What Would You Do If Money Were No Object? Alan Watts on the Life of Purpose
One key question for breaking free of consumer culture’s hamster wheel.
By Maria Popova
British philosopher and writer Alan Watts (1915–1973), author of the cult-classic The Way of Zen, played a key role in popularizing Eastern philosophy in the West, like John Cage had done, in the middle of the 20th century. In this short remix video, a fine complement to this omnibus of wisdom on how to find your purpose and do what you love, Watts asks the seemingly simple question of what you would do if money were no object:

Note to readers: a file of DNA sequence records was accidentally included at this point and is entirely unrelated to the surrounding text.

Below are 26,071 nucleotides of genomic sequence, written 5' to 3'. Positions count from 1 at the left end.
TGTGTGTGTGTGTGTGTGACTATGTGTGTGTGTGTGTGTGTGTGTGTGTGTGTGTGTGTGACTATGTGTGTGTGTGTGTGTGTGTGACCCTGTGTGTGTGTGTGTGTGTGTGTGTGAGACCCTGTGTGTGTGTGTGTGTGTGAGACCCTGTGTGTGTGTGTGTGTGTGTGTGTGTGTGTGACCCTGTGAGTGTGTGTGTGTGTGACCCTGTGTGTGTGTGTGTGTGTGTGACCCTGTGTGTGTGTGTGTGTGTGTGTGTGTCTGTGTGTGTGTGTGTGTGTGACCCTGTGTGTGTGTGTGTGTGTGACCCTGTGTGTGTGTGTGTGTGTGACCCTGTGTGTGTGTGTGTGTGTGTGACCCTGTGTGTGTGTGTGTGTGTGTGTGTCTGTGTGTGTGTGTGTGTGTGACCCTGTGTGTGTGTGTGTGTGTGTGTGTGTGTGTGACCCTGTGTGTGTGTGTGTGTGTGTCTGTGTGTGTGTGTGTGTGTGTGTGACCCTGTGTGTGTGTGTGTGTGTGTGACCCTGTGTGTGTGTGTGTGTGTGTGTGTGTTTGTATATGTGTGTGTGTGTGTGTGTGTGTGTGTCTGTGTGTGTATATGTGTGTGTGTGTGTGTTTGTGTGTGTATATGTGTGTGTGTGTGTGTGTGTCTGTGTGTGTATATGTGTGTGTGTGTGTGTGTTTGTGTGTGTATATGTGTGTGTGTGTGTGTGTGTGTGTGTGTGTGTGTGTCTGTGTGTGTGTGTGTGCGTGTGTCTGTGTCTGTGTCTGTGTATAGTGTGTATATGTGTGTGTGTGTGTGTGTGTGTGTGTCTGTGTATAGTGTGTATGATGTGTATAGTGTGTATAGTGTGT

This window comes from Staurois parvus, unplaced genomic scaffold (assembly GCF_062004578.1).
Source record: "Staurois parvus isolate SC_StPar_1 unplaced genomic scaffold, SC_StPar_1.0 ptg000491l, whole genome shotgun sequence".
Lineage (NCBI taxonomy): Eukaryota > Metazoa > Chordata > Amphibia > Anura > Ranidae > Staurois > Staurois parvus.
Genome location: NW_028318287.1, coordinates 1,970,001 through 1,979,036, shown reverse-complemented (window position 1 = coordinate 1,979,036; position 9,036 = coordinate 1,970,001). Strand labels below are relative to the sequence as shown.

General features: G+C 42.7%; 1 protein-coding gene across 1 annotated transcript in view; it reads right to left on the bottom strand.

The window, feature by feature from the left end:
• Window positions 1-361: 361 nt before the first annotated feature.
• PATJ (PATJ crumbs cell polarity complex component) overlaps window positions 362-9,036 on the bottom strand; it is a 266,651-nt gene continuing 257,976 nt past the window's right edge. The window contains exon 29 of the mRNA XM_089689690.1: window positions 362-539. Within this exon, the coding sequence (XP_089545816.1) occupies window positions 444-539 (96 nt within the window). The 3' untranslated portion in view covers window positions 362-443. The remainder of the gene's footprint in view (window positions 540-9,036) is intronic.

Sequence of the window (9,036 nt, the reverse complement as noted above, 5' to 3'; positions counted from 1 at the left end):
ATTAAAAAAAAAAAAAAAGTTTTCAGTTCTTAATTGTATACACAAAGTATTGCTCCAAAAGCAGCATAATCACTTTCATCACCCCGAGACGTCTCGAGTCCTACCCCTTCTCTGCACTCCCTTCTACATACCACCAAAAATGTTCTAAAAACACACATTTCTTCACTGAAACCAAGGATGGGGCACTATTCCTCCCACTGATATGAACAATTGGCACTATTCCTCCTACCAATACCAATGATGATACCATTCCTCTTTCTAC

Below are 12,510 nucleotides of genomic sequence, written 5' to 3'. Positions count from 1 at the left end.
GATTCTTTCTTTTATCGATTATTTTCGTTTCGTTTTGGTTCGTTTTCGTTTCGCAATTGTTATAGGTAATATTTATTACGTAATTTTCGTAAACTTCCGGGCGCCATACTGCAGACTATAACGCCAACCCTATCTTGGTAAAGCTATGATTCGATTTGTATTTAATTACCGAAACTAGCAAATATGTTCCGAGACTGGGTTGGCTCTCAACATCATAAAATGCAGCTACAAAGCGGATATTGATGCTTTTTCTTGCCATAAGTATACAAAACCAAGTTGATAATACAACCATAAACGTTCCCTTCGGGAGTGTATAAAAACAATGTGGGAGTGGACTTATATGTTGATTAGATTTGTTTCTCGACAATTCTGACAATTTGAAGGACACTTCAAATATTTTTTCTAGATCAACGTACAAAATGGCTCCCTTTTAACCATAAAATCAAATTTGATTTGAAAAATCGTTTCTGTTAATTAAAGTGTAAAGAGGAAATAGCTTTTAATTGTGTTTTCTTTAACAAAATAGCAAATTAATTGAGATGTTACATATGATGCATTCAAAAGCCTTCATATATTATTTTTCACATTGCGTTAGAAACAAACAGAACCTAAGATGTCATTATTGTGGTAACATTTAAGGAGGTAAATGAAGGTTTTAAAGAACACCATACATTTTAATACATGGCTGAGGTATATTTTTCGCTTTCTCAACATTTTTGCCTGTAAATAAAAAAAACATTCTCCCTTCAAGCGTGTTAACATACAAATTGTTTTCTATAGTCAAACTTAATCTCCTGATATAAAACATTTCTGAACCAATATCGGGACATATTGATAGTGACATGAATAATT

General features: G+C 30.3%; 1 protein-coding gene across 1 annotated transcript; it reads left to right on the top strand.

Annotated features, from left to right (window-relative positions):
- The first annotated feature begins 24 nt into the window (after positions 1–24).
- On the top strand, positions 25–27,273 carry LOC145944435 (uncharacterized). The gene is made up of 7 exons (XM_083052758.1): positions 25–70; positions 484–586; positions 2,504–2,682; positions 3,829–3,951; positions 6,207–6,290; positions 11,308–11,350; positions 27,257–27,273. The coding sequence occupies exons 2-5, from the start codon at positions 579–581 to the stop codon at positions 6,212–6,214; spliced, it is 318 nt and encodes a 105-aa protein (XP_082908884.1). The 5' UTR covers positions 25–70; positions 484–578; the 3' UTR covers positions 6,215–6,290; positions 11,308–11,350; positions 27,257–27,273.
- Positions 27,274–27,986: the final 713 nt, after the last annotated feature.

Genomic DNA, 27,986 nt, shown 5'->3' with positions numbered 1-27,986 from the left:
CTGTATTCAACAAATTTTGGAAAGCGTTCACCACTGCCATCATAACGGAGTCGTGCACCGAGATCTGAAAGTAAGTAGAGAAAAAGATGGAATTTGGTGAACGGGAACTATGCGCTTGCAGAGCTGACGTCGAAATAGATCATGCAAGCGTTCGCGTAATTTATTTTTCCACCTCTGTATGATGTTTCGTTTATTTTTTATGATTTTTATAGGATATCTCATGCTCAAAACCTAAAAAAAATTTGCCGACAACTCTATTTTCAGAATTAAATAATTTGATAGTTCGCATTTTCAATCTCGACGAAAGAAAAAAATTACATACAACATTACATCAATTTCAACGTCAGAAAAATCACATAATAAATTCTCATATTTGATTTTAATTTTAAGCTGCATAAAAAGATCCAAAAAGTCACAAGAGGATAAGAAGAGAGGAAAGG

If you say that money is the most important thing, you’ll spend your life completely wasting your time: You’ll be doing things you don’t like doing in order to go on living, that is, in order to go on doing things you don’t like doing — which is stupid!
Pair with Watts on money vs. wealth.
Published October 10, 2012